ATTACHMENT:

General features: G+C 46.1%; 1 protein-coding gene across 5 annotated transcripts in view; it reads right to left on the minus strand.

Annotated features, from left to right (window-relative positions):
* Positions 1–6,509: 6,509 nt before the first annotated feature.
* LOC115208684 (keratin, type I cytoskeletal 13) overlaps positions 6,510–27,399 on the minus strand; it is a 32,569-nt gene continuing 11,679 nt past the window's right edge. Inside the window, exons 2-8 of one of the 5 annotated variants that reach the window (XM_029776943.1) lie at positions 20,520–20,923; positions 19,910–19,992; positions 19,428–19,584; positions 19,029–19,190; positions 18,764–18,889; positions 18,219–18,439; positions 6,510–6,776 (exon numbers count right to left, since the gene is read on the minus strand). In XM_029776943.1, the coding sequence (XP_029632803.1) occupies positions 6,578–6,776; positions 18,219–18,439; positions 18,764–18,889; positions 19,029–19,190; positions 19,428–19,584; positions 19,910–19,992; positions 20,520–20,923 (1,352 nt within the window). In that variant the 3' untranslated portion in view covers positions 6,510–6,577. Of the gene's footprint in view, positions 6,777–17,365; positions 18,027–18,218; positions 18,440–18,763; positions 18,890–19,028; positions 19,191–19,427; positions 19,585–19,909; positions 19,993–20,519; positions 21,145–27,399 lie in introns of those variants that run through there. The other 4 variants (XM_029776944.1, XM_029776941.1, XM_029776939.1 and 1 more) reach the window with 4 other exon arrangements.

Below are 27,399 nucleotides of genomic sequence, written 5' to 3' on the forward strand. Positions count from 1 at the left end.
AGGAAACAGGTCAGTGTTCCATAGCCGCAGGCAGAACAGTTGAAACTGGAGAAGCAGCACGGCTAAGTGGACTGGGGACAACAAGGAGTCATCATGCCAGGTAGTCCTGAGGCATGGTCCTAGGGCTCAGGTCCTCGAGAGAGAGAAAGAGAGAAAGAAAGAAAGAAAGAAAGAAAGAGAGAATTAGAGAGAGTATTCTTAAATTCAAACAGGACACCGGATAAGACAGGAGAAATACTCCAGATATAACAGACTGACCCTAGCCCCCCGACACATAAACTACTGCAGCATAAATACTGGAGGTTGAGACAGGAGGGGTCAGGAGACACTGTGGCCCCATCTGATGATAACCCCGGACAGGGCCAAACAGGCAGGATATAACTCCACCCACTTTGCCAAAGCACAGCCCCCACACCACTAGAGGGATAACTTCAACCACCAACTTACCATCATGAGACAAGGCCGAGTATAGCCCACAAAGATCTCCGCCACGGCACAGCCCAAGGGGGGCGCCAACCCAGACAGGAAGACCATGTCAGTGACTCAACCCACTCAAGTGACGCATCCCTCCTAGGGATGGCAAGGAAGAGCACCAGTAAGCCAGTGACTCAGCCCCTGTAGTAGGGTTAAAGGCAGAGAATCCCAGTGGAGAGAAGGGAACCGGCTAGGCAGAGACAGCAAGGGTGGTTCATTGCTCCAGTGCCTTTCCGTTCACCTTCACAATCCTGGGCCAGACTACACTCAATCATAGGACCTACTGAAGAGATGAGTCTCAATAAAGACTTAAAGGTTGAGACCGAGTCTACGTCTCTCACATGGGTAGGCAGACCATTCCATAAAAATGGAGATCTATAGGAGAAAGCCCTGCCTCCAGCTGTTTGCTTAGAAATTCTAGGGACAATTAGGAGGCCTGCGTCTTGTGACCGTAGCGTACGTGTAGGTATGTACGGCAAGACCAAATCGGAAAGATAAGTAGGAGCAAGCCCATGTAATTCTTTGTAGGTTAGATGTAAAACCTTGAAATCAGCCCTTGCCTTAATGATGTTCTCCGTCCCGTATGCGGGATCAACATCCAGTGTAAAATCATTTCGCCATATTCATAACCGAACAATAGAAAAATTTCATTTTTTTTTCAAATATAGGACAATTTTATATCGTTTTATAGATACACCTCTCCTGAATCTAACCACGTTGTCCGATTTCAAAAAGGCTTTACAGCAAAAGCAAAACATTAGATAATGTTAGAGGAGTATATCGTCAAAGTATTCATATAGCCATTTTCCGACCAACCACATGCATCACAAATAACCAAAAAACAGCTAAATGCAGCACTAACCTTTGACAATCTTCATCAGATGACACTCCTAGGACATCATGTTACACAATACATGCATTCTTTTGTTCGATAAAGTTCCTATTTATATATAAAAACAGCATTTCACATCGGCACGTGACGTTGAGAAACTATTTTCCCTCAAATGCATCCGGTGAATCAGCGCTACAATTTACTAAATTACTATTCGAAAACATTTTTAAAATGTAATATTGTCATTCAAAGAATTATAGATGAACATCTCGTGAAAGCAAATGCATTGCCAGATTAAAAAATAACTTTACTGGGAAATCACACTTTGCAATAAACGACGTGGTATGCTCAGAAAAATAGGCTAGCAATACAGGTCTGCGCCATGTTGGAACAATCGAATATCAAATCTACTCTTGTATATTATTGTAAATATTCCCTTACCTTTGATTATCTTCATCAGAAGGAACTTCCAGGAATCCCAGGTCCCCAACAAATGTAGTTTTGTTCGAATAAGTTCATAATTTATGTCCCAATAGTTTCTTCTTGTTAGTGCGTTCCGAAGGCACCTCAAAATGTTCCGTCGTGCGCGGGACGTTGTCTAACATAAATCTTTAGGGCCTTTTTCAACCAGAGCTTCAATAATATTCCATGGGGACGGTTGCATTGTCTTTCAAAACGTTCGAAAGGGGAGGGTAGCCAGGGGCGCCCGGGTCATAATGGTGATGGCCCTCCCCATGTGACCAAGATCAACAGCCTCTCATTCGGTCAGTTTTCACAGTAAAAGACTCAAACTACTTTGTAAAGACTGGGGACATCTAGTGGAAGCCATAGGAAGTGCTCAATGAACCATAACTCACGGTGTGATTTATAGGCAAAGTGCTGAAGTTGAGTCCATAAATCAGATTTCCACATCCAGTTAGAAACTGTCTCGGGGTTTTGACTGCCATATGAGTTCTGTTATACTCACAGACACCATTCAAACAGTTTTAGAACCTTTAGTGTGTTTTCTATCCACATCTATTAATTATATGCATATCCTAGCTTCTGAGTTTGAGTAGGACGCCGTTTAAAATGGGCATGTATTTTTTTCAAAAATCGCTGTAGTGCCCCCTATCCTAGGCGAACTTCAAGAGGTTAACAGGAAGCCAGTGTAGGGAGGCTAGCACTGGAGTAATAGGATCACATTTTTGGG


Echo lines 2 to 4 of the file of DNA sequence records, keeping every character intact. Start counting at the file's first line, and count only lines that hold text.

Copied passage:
Annotated features, from left to right (window-relative positions):
* Positions 1–6,509: 6,509 nt before the first annotated feature.
* LOC115208684 (keratin, type I cytoskeletal 13) overlaps positions 6,510–27,399 on the minus strand; it is a 32,569-nt gene continuing 11,679 nt past the window's right edge. Inside the window, exons 2-8 of one of the 5 annotated variants that reach the window (XM_029776943.1) lie at positions 20,520–20,923; positions 19,910–19,992; positions 19,428–19,584; positions 19,029–19,190; positions 18,764–18,889; positions 18,219–18,439; positions 6,510–6,776 (exon numbers count right to left, since the gene is read on the minus strand). In XM_029776943.1, the coding sequence (XP_029632803.1) occupies positions 6,578–6,776; positions 18,219–18,439; positions 18,764–18,889; positions 19,029–19,190; positions 19,428–19,584; positions 19,910–19,992; positions 20,520–20,923 (1,352 nt within the window). In that variant the 3' untranslated portion in view covers positions 6,510–6,577. Of the gene's footprint in view, positions 6,777–17,365; positions 18,027–18,218; positions 18,440–18,763; positions 18,890–19,028; positions 19,191–19,427; positions 19,585–19,909; positions 19,993–20,519; positions 21,145–27,399 lie in introns of those variants that run through there. The other 4 variants (XM_029776944.1, XM_029776941.1, XM_029776939.1 and 1 more) reach the window with 4 other exon arrangements.